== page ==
Even though the weather forecast says warm and sunny, make sure to bring along a windbreaker and leggings for hiking or other long pants (I recommend hiking pants with removable legs so that you save weight and can adjust to the weather.)
Things to bring:
- Water (3 liter water bladder recommended)
- Snacks (fruit/nuts/dates/energy bars)
- Hiking boots
- Neck gaiter
- Hiking poles
- Knee brace (if needed)
If camping overnight you´ll also need:
- Sleeping pad
- Sleeping bag
- Thermal long underwear
- Fleece jacket/sweater
- Beanie and gloves
- Cooking stove and utentils
- Lightweight, nutritional food
- Emergency blanket
- Permit for wild camping
- A bag for rubbish
- Wipes for cleaning
- Water purifier or tablets
- External charger
Where to stay
There are a few nice hotels in and around Trevelez. Here are my top picks.
Hotel La Fragua I – Centrally situated in the village, this is a top choice in a traditional Andalusian mountain house. Some rooms have a balcony with mountain views. There’s also a terrace and an outdoor pool for the warmer months.
Hostal Casa Fermina – A pleasant, family-owned guest house that also offers larger family rooms. It’s centrally located in Trevelez too with its own bar and restaurant.
Hiking Siete Lagunas from Trevelez
From the trailhead above the Town Hall in Trevelez, the Siete Lagunas hike starts on a wide track ascending steeply past farms and massive blackberry trees. It passes a couple of water sources before it gets steeper up a narrower trail.
Winding up past the human traces along the hike, you’ll reach higher grounds and fewer signs of civilization. After wide landscapes and picturesque mountain views, you’ll reach a pine forest. Be aware that there are pine processionary caterpillars nesting in this forest, so you should NOT hike with dogs there in the spring.
After the pine forest, your about 2.5-3 hours in and you’ll reach an unguarded refuge. The views from here are unbelievable. It simply feels like being in the middle of a painting.
This is the perfect spot for a snack break to fill up with new energy.
But PLEASE bring your rubbish with you. Even fruit rests should be stored in a rubbish bag and disposed of properly when you get back down to the village.
From the refuge, you get a nice section that isn’t too steep where you can really take in the surroundings. After you pass the Culo Perro (Dog’s arse) river the trail slowly begins to get steeper before you reach the last grueling ascent.
It’s a steep, rocky path – or better said paths – swirling in several directions just like a river finding its way through all the rocks, all leading to the top of the mesmerizing Chorreras Negras waterfall.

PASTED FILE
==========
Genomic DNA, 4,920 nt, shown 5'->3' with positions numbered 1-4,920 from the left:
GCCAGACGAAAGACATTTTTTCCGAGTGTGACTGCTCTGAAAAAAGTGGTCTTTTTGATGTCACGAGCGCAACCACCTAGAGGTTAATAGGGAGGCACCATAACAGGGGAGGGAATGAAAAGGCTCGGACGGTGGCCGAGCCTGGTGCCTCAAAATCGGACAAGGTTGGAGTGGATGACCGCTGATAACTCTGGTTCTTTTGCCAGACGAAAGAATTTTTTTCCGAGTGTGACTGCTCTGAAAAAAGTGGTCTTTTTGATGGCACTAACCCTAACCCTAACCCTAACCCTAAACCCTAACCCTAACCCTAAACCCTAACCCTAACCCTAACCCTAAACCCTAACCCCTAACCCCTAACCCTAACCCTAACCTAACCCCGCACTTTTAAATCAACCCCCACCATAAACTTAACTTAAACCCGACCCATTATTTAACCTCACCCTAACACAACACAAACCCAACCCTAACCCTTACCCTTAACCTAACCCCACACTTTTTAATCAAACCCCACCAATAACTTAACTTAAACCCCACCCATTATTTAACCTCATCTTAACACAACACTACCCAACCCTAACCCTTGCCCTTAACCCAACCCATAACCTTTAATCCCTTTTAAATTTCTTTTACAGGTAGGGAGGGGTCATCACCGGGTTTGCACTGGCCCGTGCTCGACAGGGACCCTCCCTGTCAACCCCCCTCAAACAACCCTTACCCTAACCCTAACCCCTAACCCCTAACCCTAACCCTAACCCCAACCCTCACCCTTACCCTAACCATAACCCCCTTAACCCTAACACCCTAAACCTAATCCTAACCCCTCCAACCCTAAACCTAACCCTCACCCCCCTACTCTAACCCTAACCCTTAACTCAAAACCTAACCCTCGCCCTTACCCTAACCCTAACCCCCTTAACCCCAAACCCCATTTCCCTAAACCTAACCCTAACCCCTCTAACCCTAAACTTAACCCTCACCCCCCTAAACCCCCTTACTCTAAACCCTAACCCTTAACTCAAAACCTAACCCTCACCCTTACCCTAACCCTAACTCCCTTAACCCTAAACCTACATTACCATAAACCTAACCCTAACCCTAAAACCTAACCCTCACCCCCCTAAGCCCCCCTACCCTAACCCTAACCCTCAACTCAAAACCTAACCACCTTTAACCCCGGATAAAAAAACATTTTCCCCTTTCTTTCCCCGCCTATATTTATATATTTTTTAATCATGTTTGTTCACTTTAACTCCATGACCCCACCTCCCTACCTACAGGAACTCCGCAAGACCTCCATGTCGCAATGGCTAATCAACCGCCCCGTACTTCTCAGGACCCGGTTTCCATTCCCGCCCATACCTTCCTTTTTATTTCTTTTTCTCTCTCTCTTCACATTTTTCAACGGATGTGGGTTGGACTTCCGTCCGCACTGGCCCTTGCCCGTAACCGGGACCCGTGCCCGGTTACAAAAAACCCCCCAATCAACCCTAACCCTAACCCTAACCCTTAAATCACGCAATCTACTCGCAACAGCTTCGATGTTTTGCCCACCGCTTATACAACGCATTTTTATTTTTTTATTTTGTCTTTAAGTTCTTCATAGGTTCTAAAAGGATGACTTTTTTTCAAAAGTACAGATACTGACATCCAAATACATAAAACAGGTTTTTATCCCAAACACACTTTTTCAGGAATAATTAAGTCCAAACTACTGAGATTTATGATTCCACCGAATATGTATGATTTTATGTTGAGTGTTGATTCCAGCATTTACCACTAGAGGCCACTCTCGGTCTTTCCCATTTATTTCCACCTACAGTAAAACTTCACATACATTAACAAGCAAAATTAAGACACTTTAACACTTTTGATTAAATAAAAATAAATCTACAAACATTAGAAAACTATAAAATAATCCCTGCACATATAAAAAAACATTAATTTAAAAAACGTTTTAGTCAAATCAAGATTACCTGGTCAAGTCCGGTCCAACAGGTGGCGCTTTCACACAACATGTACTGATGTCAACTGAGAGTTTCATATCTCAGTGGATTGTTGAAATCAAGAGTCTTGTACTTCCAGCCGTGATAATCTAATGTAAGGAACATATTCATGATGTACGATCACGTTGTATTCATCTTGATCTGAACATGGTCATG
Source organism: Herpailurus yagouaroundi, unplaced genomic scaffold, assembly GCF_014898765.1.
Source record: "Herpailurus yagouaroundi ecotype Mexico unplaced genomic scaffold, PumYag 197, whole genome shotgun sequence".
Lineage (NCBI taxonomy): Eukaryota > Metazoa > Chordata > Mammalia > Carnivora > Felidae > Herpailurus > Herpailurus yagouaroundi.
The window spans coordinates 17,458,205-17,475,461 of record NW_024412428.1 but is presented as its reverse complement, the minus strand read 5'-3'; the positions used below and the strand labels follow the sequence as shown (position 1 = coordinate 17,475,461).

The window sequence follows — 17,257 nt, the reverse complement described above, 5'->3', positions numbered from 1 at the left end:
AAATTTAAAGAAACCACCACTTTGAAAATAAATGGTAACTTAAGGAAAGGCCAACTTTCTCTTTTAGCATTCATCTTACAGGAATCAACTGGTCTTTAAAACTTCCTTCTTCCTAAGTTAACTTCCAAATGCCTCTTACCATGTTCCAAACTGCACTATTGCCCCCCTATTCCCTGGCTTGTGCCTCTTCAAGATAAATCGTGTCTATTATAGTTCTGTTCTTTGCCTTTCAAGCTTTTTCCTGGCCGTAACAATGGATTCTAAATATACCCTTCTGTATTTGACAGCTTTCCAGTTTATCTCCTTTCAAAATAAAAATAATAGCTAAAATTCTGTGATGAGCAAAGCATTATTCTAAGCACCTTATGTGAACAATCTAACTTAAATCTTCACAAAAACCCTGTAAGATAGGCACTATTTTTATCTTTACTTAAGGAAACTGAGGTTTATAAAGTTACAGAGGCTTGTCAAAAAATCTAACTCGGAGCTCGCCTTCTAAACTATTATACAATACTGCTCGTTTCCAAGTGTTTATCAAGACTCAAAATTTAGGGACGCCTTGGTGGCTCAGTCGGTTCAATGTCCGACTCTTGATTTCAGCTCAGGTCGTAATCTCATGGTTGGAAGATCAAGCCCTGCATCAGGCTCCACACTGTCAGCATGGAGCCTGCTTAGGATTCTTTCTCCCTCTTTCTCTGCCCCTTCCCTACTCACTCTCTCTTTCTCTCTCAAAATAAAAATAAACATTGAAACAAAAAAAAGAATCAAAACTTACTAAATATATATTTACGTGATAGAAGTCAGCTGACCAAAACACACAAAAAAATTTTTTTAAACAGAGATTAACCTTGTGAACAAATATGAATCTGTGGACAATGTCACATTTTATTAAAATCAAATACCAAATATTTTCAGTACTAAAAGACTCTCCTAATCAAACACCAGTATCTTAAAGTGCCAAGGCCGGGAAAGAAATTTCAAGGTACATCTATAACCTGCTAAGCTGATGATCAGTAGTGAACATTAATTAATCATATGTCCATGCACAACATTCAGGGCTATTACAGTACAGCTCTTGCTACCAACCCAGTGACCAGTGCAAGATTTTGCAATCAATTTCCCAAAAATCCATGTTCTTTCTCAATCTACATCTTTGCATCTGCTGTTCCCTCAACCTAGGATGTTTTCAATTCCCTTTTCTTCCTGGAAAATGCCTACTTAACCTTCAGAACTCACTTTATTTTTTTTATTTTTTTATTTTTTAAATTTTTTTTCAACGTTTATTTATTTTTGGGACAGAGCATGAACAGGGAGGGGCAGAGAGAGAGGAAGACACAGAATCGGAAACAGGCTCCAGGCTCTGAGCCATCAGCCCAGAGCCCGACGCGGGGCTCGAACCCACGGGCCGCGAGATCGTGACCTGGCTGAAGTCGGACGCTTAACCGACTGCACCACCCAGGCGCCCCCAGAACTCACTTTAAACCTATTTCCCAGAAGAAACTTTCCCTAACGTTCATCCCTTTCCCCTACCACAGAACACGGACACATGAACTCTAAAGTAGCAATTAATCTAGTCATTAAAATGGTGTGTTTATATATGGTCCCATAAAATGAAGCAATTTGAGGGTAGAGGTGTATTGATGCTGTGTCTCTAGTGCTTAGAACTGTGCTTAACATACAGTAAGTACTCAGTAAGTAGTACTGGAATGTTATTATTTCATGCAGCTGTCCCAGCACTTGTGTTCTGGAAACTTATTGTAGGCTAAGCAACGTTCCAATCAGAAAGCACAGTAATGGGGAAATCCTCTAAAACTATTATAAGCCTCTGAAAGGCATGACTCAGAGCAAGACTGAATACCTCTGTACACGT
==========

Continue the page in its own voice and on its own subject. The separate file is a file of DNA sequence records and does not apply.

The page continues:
This section can be tough without trekking poles.
At the top of Chorreras Negras you’ll be welcomed by Laguna Hondera, the largest of the seven lagoons. This is an inviting spot for your lunch break before exploring the other lagoons hiding behind it.
Walk up the mountain wrapping the green meadows in hostile, rocky walls on either side to get the best views of the 7 Lagunas, Sierra Nevada!
The hike back is the same way. If you want to hike Mulhacen (3479 masl), it’s only about 1-1.5 hours from Siete Lagunas. Also Alcazaba (3371 masl) can be reached from there. If you’re looking to combine Siete Lagunas with something more remote, take the detour to Cascada del Goterón.
Reflections on hiking Siete Lagunas, Sierra Nevada
Trekking Siete Lagunas from Trevelez is definitely a challenge if you’re not used to hiking. But it’s also one of the most rewarding hikes in Sierra Nevada. I’ve done it twice and trust me, it wasn’t any easier the second time. But it was also just as astounding!
When hiking Siete Lagunas in Sierra Nevada, make sure you leave no trace and that you respect wildlife, farm animals, fellow hikers, local shepherds, and nature itself.
Stay on the marked paths as much as you can and if you need to go to the “toilet” remember that you can’t flush the toilet paper or any female hygiene products. That all have to come with you back down from the mountain.
Poop bags for dogs are excellent to carry it in (the tricks of a dog mama) – and you get them biodegradable too!
Siete Lagunas might not be the best beginner hike unless you’re generally exercising a lot and relatively fit – then it’s an easy trail to follow and it’s normally highly frequented by other hikers, especially on the weekends. Which makes it a good hike for any solo hiker too. If you’re looking for easy hikes for beginners in Andalucia check out this post. For beginner hiking tips, read here.